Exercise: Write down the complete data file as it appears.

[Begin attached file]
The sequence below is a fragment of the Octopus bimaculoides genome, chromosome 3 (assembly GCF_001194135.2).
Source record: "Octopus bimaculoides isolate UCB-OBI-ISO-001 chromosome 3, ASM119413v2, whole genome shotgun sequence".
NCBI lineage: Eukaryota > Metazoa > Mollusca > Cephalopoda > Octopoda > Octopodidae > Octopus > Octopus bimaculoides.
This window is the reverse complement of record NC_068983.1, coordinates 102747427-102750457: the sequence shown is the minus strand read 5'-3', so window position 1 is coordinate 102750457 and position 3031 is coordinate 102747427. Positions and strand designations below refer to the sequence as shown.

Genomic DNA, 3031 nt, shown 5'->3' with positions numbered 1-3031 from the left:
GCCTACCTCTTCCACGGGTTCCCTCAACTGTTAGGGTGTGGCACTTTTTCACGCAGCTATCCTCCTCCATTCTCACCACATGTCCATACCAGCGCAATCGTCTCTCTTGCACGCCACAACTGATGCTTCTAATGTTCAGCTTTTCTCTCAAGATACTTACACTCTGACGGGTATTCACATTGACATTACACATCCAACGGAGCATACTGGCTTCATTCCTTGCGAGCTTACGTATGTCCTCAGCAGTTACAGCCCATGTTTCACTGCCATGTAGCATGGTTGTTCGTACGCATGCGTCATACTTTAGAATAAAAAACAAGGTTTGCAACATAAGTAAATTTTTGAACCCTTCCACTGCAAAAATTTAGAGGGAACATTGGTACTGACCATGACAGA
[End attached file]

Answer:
The sequence below is a fragment of the Octopus bimaculoides genome, chromosome 3 (assembly GCF_001194135.2).
Source record: "Octopus bimaculoides isolate UCB-OBI-ISO-001 chromosome 3, ASM119413v2, whole genome shotgun sequence".
NCBI lineage: Eukaryota > Metazoa > Mollusca > Cephalopoda > Octopoda > Octopodidae > Octopus > Octopus bimaculoides.
This window is the reverse complement of record NC_068983.1, coordinates 102747427-102750457: the sequence shown is the minus strand read 5'-3', so window position 1 is coordinate 102750457 and position 3031 is coordinate 102747427. Positions and strand designations below refer to the sequence as shown.

Genomic DNA, 3031 nt, shown 5'->3' with positions numbered 1-3031 from the left:
GCCTACCTCTTCCACGGGTTCCCTCAACTGTTAGGGTGTGGCACTTTTTCACGCAGCTATCCTCCTCCATTCTCACCACATGTCCATACCAGCGCAATCGTCTCTCTTGCACGCCACAACTGATGCTTCTAATGTTCAGCTTTTCTCTCAAGATACTTACACTCTGACGGGTATTCACATTGACATTACACATCCAACGGAGCATACTGGCTTCATTCCTTGCGAGCTTACGTATGTCCTCAGCAGTTACAGCCCATGTTTCACTGCCATGTAGCATGGTTGTTCGTACGCATGCGTCATACTTTAGAATAAAAAACAAGGTTTGCAACATAAGTAAATTTTTGAACCCTTCCACTGCAAAAATTTAGAGGGAACATTGGTACTGACCATGACAGA